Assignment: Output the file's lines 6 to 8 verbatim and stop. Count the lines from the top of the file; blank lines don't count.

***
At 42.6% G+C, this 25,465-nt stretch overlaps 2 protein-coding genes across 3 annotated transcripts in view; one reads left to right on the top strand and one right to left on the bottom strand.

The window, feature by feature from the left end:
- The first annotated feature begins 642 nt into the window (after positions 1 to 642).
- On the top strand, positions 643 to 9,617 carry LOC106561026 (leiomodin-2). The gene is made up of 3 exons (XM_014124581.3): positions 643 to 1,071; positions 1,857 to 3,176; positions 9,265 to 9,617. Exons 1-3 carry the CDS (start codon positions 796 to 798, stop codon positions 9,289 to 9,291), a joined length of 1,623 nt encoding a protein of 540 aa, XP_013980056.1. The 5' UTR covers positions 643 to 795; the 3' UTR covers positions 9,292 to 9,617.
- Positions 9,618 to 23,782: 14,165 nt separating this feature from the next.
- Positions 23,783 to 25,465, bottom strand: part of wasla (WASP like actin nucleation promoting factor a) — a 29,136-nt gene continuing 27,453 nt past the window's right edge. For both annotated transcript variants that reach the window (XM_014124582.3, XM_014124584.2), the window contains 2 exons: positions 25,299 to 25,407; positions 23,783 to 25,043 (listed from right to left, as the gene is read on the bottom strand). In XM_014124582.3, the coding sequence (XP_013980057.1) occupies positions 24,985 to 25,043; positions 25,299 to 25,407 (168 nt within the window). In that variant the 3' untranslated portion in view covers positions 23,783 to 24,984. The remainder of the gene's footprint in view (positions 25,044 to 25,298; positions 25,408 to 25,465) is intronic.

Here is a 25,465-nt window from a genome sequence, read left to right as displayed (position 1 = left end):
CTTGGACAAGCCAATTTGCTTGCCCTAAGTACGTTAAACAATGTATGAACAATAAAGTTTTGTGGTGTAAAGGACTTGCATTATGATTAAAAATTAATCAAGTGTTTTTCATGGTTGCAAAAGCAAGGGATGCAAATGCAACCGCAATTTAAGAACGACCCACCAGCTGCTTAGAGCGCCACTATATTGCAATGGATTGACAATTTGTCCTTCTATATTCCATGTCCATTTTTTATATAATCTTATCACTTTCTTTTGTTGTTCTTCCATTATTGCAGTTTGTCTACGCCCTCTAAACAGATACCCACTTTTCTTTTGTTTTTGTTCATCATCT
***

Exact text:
- Positions 23,783 to 25,465, bottom strand: part of wasla (WASP like actin nucleation promoting factor a) — a 29,136-nt gene continuing 27,453 nt past the window's right edge. For both annotated transcript variants that reach the window (XM_014124582.3, XM_014124584.2), the window contains 2 exons: positions 25,299 to 25,407; positions 23,783 to 25,043 (listed from right to left, as the gene is read on the bottom strand). In XM_014124582.3, the coding sequence (XP_013980057.1) occupies positions 24,985 to 25,043; positions 25,299 to 25,407 (168 nt within the window). In that variant the 3' untranslated portion in view covers positions 23,783 to 24,984. The remainder of the gene's footprint in view (positions 25,044 to 25,298; positions 25,408 to 25,465) is intronic.

Here is a 25,465-nt window from a genome sequence, read left to right as displayed (position 1 = left end):
CTTGGACAAGCCAATTTGCTTGCCCTAAGTACGTTAAACAATGTATGAACAATAAAGTTTTGTGGTGTAAAGGACTTGCATTATGATTAAAAATTAATCAAGTGTTTTTCATGGTTGCAAAAGCAAGGGATGCAAATGCAACCGCAATTTAAGAACGACCCACCAGCTGCTTAGAGCGCCACTATATTGCAATGGATTGACAATTTGTCCTTCTATATTCCATGTCCATTTTTTATATAATCTTATCACTTTCTTTTGTTGTTCTTCCATTATTGCAGTTTGTCTACGCCCTCTAAACAGATACCCACTTTTCTTTTGTTTTTGTTCATCATCT